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October 2015

Retirement Rocks

It is taking me quite a while to get here -- and I'm not completely retired -- I have a really cool part time job.

I'm still working for Johns Hopkins -- I've been with them over a year and in fact am taking my first vacation from them -- will have a sub for three days.  I teach 5 courses for them:

  • Advanced Scratch
  • Java I
  • Java II
  • Introduction to Web Design
  • Advanced Web Design

It's interesting -- most of the time I average about an hour a day but it is seven days a week.  In the summer it frequently went up to 5 hours a day, but not every day. 

I have one web client who I host and do her web design for her.  I also consult with her on a regular basis on the best way to do her business with a computer.

I have another client who swears she needs help with a web site I set up for her a couple of summers ago, but she updates it just fine.

I also do computer stuff for a non-profit -- we raise money for beagle rescue.  That's been a lot of fun and I recently did a project for them that was fun, I'll do again, but would do it a lot differently.

I'm doing very little face to face tutoring.  In fact, I've turned the inactive flag on and I'm really only working with one student - but I think she's coming to the same place I am.

A lot of my recent experiences have shown me what not to do.

My last paid gig was working on a mobile payment app which I loved the work, but not the people so much.  I've done quite a few job interviews since and I'm completely over that.

That whole job interview stress thing is why I'm not into the face-to-face tutoring -- that whole getting to know new people and trying to please them -- yeah, I'm over wanting to do that. 

I'm also not into teaching people I don't know for free.  Tried that one day but the biggest problem with that was the person I was working with was too controlling.  Seriously: someone who hasn't gone to one college class is trying to tell a person with a master's degree in education and 20+ years of experience how and what to do?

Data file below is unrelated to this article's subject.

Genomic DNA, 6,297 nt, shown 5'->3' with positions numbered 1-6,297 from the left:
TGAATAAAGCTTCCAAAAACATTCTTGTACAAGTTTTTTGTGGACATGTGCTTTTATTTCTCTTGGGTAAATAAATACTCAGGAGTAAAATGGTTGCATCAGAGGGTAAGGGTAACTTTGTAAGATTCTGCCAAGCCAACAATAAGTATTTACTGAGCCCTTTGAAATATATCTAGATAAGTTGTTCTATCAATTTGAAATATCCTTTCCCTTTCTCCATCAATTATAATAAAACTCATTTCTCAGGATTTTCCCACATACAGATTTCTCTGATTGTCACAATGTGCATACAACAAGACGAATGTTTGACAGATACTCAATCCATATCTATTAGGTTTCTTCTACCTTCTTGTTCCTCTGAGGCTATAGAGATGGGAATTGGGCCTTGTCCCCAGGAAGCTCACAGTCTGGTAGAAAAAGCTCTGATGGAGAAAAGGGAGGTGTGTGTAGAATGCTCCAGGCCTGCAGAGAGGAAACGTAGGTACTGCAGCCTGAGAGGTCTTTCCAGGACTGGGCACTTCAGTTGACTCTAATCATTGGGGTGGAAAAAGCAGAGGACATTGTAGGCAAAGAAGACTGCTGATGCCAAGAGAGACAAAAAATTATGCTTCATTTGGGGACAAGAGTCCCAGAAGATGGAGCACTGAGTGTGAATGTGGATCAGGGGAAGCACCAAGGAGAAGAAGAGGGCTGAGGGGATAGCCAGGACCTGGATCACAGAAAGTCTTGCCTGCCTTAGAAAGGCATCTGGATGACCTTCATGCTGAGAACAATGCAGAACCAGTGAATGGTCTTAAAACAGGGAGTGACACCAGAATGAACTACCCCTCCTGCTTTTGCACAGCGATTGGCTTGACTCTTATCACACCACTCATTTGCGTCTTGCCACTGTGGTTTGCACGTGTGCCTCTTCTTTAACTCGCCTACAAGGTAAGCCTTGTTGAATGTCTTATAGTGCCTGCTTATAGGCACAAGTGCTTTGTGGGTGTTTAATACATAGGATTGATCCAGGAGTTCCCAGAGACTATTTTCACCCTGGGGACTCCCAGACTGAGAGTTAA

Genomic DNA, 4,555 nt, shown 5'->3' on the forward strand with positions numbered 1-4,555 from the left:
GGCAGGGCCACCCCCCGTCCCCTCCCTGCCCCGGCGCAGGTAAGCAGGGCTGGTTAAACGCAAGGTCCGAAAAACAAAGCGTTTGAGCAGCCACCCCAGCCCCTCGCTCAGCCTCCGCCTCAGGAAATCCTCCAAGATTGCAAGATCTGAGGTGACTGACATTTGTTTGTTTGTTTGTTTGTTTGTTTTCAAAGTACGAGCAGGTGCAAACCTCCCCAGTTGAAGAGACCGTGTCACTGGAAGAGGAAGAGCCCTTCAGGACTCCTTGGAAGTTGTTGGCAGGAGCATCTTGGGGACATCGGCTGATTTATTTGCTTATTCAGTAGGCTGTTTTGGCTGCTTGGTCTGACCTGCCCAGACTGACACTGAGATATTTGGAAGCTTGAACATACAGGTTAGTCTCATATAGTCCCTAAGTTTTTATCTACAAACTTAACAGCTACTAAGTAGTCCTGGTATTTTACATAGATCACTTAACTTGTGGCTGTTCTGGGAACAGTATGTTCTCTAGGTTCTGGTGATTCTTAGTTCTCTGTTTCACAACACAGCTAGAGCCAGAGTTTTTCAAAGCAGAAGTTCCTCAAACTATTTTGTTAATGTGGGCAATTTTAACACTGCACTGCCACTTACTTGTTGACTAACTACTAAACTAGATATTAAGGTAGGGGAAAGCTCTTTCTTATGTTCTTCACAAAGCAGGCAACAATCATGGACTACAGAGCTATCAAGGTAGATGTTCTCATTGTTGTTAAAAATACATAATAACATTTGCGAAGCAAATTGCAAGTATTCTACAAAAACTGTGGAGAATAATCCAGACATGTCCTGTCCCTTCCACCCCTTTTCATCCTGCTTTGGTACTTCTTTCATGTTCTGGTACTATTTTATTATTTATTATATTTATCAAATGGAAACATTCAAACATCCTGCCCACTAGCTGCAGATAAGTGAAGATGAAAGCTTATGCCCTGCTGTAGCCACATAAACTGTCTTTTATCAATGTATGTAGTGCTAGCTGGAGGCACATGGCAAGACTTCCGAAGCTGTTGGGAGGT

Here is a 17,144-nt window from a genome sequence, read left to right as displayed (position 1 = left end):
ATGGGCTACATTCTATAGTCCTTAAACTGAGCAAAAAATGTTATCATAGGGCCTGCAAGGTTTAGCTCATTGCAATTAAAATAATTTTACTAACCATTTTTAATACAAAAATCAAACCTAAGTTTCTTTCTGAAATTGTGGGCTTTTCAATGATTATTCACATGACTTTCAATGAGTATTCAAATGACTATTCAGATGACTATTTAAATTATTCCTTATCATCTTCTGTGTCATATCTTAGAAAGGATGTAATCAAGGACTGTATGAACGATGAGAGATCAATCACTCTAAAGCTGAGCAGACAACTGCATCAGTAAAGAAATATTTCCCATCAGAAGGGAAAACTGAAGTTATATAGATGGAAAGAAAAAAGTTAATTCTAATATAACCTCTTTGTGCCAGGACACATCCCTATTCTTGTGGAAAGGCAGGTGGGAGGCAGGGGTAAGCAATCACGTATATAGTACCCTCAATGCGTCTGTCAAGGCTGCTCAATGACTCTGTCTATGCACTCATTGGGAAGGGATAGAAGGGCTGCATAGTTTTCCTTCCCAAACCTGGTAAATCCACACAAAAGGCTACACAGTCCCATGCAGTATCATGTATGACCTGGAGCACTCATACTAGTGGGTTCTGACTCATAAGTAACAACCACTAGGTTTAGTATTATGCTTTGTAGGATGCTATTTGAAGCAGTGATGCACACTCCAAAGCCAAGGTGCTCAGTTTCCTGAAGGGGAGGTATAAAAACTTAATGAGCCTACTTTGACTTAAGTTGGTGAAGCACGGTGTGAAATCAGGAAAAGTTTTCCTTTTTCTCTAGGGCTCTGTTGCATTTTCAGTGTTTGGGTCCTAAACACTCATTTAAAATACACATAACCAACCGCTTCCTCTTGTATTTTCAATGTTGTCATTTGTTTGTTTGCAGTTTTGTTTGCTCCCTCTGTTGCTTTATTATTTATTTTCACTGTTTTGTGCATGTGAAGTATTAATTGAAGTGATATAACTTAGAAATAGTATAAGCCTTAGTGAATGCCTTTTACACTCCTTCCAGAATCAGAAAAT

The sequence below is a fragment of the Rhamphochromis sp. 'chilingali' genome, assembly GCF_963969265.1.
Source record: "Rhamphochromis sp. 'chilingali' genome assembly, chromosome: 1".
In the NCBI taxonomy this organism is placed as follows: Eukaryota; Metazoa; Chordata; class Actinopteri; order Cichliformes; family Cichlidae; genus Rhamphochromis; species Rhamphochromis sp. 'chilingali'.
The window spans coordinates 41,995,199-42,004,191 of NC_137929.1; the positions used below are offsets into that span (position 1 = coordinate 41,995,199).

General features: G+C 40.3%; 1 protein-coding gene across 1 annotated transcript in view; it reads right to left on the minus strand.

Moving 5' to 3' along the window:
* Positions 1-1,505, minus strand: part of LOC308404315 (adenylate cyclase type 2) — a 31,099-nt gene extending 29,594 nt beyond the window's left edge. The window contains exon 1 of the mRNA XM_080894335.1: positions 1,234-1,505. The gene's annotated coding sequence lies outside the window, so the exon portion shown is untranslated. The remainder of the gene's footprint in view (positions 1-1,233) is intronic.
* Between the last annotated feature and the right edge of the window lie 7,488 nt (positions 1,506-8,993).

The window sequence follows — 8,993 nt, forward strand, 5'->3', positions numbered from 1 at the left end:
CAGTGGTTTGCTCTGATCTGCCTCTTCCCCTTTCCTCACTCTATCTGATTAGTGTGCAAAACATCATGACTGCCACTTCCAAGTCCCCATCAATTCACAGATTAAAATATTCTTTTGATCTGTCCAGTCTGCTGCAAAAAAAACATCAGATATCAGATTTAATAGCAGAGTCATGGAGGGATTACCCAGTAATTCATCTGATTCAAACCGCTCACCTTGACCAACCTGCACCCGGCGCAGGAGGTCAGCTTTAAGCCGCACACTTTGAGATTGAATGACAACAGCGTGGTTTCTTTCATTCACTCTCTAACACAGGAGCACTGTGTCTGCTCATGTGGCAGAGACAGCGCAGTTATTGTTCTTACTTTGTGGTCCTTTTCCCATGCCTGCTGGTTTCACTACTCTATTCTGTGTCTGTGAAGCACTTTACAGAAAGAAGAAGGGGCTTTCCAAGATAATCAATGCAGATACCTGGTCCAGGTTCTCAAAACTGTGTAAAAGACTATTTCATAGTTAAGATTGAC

I'm certainly into working with someone I know to set up a website they can update.  I'm even into do a flat page thing and hosting it, like I do for the one client.  But doing that full time, not really into that at all.  If I know you and you want to learn something from me -- hey, ask, I'll probably make the time and probably won't even charge.

My next explorations include learning how to do Windows 10 things and how to do mobile responsive websites, starting with my own. 

And teaching for Johns Hopkins.


Wow! GoDaddy nonProfit Hosting rocks

I'm on the board of the American Beagle Relief Fund.  We raise money to support rescues who rescue beagles.

I found TechSoup, because I was looking for non-profit hosting for Microsoft's Office 365 program.  Which rocks by the way.

TechSoup listed GoDaddy as a non-profit supporter so I signed up for their free web hosting.  It took awhile to get all the paper work going, but I got a call this evening from one of their management people.

 

He had setup everything for me and we're up and running with the non-profit under it's own GoDaddy account and hosting.

Everything bad I've thought of GoDaddy just got erased.